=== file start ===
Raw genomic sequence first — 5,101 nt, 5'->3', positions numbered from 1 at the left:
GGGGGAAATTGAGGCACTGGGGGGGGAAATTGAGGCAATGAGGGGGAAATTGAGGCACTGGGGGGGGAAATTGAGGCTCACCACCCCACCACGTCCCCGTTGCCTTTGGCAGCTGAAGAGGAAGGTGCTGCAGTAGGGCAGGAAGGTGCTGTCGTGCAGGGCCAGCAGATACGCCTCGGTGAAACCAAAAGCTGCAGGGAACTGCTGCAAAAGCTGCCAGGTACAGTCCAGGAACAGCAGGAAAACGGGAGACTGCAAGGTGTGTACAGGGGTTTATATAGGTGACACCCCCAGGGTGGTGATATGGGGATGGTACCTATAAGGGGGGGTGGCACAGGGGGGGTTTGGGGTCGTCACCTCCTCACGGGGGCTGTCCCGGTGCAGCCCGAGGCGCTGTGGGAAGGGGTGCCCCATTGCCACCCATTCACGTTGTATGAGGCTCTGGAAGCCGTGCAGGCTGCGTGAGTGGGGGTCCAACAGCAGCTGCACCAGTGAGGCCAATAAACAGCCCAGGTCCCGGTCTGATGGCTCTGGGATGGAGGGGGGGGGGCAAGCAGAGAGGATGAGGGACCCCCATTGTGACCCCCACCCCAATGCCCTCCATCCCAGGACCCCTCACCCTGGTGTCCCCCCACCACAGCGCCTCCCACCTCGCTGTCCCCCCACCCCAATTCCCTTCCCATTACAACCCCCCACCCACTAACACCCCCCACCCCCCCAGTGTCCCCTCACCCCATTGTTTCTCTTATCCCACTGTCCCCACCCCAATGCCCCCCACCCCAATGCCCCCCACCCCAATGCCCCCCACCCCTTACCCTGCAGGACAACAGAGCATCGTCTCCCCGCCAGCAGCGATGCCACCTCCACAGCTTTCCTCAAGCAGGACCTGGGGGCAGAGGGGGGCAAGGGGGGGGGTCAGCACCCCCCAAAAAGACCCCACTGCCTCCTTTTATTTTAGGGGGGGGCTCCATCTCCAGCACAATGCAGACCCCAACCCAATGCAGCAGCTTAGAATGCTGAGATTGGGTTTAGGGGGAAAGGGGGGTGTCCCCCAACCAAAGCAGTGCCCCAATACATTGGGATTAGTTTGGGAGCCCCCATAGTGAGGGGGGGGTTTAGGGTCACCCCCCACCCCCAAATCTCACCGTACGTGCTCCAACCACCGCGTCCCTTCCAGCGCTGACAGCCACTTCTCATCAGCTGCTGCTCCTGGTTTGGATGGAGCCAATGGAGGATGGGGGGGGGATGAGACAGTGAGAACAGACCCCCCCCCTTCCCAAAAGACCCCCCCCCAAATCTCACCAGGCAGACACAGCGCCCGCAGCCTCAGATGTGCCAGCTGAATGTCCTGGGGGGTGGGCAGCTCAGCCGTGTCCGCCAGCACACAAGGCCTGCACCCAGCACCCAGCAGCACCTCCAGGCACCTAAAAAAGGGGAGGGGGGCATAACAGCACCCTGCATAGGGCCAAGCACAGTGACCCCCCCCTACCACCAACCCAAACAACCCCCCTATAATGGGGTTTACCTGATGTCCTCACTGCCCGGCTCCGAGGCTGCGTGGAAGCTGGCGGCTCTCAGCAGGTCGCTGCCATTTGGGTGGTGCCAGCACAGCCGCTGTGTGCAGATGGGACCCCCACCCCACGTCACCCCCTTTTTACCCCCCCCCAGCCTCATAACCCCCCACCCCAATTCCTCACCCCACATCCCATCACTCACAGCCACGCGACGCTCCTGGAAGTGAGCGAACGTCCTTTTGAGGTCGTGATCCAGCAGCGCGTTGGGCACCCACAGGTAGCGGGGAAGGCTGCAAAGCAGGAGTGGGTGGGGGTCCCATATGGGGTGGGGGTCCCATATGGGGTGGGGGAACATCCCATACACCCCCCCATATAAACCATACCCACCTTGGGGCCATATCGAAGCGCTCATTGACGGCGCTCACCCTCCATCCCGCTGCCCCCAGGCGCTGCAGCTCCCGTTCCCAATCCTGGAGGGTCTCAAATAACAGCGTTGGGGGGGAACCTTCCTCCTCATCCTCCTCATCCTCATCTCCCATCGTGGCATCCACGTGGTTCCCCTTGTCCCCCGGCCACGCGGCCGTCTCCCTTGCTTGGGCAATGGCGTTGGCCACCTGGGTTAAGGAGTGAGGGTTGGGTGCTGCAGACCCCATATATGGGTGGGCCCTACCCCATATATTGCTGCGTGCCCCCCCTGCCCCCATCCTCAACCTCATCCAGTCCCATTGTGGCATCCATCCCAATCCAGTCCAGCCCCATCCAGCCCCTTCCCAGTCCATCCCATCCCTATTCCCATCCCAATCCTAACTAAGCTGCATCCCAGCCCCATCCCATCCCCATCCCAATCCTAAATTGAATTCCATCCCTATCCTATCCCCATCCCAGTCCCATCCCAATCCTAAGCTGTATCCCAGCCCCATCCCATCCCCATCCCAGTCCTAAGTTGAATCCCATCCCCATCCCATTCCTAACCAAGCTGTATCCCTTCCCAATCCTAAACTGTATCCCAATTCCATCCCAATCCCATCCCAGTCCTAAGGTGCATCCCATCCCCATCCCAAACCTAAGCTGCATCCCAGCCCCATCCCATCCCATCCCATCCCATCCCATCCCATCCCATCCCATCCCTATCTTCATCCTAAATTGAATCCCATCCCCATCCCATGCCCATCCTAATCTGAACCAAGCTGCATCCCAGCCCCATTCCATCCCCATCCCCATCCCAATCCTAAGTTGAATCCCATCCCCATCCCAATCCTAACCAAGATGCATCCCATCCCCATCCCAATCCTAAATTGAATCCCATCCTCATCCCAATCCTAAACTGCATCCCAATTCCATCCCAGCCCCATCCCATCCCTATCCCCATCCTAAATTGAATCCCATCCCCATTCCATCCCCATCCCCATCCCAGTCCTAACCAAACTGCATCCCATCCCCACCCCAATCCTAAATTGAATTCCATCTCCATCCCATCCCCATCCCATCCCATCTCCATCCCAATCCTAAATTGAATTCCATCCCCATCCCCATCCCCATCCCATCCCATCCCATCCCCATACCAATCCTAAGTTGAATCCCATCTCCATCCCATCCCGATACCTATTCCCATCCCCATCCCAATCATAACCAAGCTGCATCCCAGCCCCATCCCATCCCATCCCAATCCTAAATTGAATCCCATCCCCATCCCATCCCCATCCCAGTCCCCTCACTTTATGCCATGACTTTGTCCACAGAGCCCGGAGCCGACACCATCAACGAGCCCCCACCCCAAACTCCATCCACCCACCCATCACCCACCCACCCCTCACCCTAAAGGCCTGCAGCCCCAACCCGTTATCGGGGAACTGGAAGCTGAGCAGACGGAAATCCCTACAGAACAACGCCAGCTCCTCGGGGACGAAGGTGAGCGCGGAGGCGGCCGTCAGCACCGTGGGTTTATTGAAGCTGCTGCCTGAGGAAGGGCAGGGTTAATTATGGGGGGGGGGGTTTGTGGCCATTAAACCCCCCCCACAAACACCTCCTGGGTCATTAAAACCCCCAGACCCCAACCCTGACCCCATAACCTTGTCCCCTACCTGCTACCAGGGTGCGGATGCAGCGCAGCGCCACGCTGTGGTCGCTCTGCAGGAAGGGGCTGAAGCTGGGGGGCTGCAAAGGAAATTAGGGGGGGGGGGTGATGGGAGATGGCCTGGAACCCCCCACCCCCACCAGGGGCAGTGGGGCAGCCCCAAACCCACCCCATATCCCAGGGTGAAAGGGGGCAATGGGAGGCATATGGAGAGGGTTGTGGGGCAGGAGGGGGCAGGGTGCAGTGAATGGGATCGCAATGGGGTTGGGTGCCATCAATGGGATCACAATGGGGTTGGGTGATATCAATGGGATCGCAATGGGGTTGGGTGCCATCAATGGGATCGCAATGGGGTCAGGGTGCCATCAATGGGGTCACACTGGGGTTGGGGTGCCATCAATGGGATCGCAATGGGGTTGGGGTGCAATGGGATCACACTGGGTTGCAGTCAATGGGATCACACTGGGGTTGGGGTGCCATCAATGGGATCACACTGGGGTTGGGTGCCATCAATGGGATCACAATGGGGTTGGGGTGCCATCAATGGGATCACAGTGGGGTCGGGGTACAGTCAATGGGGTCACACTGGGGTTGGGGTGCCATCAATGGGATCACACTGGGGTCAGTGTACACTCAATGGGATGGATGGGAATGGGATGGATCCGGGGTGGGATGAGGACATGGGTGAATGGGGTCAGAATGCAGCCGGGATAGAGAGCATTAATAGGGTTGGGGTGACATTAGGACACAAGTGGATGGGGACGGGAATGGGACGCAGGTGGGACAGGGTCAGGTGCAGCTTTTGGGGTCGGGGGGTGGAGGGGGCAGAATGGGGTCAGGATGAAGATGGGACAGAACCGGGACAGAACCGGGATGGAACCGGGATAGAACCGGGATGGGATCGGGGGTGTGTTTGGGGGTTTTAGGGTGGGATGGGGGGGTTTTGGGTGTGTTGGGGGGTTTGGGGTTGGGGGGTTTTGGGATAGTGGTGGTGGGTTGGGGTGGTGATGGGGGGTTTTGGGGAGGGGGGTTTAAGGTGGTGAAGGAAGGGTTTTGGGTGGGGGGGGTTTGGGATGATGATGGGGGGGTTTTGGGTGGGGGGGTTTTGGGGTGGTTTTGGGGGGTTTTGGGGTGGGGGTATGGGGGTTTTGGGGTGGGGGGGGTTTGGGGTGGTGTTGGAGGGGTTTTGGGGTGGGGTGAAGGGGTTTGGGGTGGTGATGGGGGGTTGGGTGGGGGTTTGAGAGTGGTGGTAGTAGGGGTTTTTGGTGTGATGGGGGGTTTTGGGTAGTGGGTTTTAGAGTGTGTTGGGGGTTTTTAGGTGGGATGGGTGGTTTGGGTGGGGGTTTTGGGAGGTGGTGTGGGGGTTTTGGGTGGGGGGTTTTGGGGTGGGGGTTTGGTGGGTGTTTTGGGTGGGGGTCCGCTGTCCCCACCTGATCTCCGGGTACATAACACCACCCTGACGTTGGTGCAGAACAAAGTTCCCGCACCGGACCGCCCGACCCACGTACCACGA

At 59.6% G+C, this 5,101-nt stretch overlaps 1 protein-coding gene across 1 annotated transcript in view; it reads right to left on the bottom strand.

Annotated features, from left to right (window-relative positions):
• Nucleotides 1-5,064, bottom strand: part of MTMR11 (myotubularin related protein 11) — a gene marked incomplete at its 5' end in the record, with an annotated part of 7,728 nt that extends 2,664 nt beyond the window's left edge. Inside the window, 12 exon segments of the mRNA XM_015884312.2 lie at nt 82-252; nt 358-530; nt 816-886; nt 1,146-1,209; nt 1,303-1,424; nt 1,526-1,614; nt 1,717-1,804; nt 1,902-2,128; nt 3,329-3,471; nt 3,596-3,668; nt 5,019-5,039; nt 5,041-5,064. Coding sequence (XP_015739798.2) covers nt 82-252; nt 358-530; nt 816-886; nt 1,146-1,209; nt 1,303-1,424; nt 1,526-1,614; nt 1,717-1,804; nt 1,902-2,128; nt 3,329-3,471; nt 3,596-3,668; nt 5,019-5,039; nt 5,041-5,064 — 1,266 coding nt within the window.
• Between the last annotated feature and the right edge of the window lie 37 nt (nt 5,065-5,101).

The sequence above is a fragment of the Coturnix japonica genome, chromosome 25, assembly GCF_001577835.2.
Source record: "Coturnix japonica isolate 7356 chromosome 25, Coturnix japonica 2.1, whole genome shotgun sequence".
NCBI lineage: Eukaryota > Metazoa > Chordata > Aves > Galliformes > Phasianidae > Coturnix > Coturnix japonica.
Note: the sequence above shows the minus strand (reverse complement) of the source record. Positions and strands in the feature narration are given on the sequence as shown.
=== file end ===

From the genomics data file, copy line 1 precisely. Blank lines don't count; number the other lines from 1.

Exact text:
Raw genomic sequence first — 5,101 nt, 5'->3', positions numbered from 1 at the left: